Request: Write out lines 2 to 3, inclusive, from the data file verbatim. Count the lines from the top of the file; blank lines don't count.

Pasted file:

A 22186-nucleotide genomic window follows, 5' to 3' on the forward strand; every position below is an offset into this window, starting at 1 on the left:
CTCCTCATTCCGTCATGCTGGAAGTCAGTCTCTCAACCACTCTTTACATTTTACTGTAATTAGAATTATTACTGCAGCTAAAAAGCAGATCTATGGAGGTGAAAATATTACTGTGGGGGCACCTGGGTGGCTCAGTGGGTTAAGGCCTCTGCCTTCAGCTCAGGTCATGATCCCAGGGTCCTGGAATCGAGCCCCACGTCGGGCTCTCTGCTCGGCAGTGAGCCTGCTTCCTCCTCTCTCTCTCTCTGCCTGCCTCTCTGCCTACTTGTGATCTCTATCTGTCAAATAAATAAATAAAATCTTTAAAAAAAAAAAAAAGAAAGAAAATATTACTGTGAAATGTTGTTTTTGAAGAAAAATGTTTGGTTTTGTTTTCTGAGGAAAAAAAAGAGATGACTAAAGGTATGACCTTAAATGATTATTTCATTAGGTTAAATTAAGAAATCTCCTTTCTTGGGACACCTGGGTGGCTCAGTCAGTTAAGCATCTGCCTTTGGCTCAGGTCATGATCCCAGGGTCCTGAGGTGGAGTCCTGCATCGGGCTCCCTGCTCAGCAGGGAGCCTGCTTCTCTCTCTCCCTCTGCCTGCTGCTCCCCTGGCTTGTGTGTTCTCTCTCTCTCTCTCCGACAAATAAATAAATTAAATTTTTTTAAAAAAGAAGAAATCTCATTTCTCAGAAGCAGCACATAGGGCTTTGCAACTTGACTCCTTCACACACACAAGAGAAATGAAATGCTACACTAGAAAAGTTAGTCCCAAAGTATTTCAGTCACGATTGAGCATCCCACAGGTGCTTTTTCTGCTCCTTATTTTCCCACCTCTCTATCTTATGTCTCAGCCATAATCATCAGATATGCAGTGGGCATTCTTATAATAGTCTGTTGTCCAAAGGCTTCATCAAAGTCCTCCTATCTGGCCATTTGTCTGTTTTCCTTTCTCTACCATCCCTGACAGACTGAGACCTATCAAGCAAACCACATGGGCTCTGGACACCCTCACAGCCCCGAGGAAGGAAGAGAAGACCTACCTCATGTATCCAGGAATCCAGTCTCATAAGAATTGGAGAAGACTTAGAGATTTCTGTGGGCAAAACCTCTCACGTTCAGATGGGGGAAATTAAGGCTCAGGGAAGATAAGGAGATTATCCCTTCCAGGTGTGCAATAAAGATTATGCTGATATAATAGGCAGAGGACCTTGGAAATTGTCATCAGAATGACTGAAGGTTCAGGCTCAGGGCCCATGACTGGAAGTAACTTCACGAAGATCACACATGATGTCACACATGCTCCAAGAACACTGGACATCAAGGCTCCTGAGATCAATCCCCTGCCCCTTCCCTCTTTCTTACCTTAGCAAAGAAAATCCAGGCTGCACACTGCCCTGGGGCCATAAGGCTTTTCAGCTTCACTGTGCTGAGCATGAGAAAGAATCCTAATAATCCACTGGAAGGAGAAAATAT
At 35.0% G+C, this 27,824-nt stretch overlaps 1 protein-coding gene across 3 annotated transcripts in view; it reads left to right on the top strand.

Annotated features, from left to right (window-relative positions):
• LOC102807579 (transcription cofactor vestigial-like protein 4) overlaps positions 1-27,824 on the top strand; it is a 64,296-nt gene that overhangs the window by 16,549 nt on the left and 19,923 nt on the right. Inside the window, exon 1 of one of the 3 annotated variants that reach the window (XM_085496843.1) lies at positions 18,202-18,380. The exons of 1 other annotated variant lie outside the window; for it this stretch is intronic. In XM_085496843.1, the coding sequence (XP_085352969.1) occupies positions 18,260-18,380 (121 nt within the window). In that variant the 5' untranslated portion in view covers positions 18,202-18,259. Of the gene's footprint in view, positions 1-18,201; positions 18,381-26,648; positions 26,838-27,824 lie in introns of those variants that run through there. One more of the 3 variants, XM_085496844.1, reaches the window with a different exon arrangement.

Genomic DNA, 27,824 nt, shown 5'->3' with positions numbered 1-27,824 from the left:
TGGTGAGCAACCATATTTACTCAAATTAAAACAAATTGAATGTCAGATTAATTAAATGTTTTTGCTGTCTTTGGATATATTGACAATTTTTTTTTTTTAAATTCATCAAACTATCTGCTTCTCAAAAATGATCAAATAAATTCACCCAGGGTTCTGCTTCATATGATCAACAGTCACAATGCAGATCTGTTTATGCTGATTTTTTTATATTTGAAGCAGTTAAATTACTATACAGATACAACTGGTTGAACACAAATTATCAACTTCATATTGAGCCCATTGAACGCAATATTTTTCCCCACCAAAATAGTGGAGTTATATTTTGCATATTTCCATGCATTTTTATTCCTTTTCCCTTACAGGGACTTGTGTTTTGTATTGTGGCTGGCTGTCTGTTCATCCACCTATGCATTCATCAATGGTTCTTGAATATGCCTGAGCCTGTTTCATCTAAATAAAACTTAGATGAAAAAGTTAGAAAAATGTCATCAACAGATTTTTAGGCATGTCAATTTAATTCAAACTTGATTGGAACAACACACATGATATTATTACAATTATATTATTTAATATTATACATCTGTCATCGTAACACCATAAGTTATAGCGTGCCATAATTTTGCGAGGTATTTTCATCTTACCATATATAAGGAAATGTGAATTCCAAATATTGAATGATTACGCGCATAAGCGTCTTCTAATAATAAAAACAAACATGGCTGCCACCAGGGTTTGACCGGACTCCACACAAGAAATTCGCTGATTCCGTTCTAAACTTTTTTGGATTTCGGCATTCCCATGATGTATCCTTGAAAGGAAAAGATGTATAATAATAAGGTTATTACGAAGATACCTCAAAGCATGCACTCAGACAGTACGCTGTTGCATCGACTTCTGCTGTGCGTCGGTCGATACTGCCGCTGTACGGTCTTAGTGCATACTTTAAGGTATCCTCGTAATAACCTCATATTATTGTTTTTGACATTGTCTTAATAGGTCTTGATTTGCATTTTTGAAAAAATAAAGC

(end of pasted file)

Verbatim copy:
CTCCTCATTCCGTCATGCTGGAAGTCAGTCTCTCAACCACTCTTTACATTTTACTGTAATTAGAATTATTACTGCAGCTAAAAAGCAGATCTATGGAGGTGAAAATATTACTGTGGGGGCACCTGGGTGGCTCAGTGGGTTAAGGCCTCTGCCTTCAGCTCAGGTCATGATCCCAGGGTCCTGGAATCGAGCCCCACGTCGGGCTCTCTGCTCGGCAGTGAGCCTGCTTCCTCCTCTCTCTCTCTCTGCCTGCCTCTCTGCCTACTTGTGATCTCTATCTGTCAAATAAATAAATAAAATCTTTAAAAAAAAAAAAAAGAAAGAAAATATTACTGTGAAATGTTGTTTTTGAAGAAAAATGTTTGGTTTTGTTTTCTGAGGAAAAAAAAGAGATGACTAAAGGTATGACCTTAAATGATTATTTCATTAGGTTAAATTAAGAAATCTCCTTTCTTGGGACACCTGGGTGGCTCAGTCAGTTAAGCATCTGCCTTTGGCTCAGGTCATGATCCCAGGGTCCTGAGGTGGAGTCCTGCATCGGGCTCCCTGCTCAGCAGGGAGCCTGCTTCTCTCTCTCCCTCTGCCTGCTGCTCCCCTGGCTTGTGTGTTCTCTCTCTCTCTCTCCGACAAATAAATAAATTAAATTTTTTTAAAAAAGAAGAAATCTCATTTCTCAGAAGCAGCACATAGGGCTTTGCAACTTGACTCCTTCACACACACAAGAGAAATGAAATGCTACACTAGAAAAGTTAGTCCCAAAGTATTTCAGTCACGATTGAGCATCCCACAGGTGCTTTTTCTGCTCCTTATTTTCCCACCTCTCTATCTTATGTCTCAGCCATAATCATCAGATATGCAGTGGGCATTCTTATAATAGTCTGTTGTCCAAAGGCTTCATCAAAGTCCTCCTATCTGGCCATTTGTCTGTTTTCCTTTCTCTACCATCCCTGACAGACTGAGACCTATCAAGCAAACCACATGGGCTCTGGACACCCTCACAGCCCCGAGGAAGGAAGAGAAGACCTACCTCATGTATCCAGGAATCCAGTCTCATAAGAATTGGAGAAGACTTAGAGATTTCTGTGGGCAAAACCTCTCACGTTCAGATGGGGGAAATTAAGGCTCAGGGAAGATAAGGAGATTATCCCTTCCAGGTGTGCAATAAAGATTATGCTGATATAATAGGCAGAGGACCTTGGAAATTGTCATCAGAATGACTGAAGGTTCAGGCTCAGGGCCCATGACTGGAAGTAACTTCACGAAGATCACACATGATGTCACACATGCTCCAAGAACACTGGACATCAAGGCTCCTGAGATCAATCCCCTGCCCCTTCCCTCTTTCTTACCTTAGCAAAGAAAATCCAGGCTGCACACTGCCCTGGGGCCATAAGGCTTTTCAGCTTCACTGTGCTGAGCATGAGAAAGAATCCTAATAATCCACTGGAAGGAGAAAATAT
At 35.0% G+C, this 27,824-nt stretch overlaps 1 protein-coding gene across 3 annotated transcripts in view; it reads left to right on the top strand.